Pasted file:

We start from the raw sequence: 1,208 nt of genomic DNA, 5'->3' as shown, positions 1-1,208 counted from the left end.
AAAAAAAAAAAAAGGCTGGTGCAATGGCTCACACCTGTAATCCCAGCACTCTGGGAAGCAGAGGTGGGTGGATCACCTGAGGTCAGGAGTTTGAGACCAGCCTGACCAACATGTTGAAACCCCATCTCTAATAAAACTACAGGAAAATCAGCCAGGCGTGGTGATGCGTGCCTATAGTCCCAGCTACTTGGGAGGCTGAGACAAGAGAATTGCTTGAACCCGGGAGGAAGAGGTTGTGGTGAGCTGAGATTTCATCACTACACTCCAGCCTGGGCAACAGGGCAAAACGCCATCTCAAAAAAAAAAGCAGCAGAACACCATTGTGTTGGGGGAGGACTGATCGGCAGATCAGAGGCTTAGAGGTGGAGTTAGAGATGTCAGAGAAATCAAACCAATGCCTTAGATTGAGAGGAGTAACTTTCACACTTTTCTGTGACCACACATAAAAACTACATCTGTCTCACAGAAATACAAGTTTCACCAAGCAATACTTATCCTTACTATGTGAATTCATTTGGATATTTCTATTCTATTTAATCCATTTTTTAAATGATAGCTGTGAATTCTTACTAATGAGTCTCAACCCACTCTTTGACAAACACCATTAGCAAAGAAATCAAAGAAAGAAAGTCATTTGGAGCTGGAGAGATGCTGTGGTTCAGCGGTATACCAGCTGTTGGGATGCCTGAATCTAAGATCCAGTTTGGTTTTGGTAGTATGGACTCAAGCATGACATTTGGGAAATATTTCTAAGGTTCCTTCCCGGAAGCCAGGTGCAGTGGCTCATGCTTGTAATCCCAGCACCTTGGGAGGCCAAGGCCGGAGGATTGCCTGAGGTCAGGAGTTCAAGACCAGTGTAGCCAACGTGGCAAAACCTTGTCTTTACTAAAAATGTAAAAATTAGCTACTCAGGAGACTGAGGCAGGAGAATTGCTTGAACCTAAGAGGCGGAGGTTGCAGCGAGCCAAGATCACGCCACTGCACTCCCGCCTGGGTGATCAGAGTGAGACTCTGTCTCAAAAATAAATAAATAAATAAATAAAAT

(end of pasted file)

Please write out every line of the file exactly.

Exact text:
We start from the raw sequence: 1,208 nt of genomic DNA, 5'->3' as shown, positions 1-1,208 counted from the left end.
AAAAAAAAAAAAAGGCTGGTGCAATGGCTCACACCTGTAATCCCAGCACTCTGGGAAGCAGAGGTGGGTGGATCACCTGAGGTCAGGAGTTTGAGACCAGCCTGACCAACATGTTGAAACCCCATCTCTAATAAAACTACAGGAAAATCAGCCAGGCGTGGTGATGCGTGCCTATAGTCCCAGCTACTTGGGAGGCTGAGACAAGAGAATTGCTTGAACCCGGGAGGAAGAGGTTGTGGTGAGCTGAGATTTCATCACTACACTCCAGCCTGGGCAACAGGGCAAAACGCCATCTCAAAAAAAAAAGCAGCAGAACACCATTGTGTTGGGGGAGGACTGATCGGCAGATCAGAGGCTTAGAGGTGGAGTTAGAGATGTCAGAGAAATCAAACCAATGCCTTAGATTGAGAGGAGTAACTTTCACACTTTTCTGTGACCACACATAAAAACTACATCTGTCTCACAGAAATACAAGTTTCACCAAGCAATACTTATCCTTACTATGTGAATTCATTTGGATATTTCTATTCTATTTAATCCATTTTTTAAATGATAGCTGTGAATTCTTACTAATGAGTCTCAACCCACTCTTTGACAAACACCATTAGCAAAGAAATCAAAGAAAGAAAGTCATTTGGAGCTGGAGAGATGCTGTGGTTCAGCGGTATACCAGCTGTTGGGATGCCTGAATCTAAGATCCAGTTTGGTTTTGGTAGTATGGACTCAAGCATGACATTTGGGAAATATTTCTAAGGTTCCTTCCCGGAAGCCAGGTGCAGTGGCTCATGCTTGTAATCCCAGCACCTTGGGAGGCCAAGGCCGGAGGATTGCCTGAGGTCAGGAGTTCAAGACCAGTGTAGCCAACGTGGCAAAACCTTGTCTTTACTAAAAATGTAAAAATTAGCTACTCAGGAGACTGAGGCAGGAGAATTGCTTGAACCTAAGAGGCGGAGGTTGCAGCGAGCCAAGATCACGCCACTGCACTCCCGCCTGGGTGATCAGAGTGAGACTCTGTCTCAAAAATAAATAAATAAATAAATAAAAT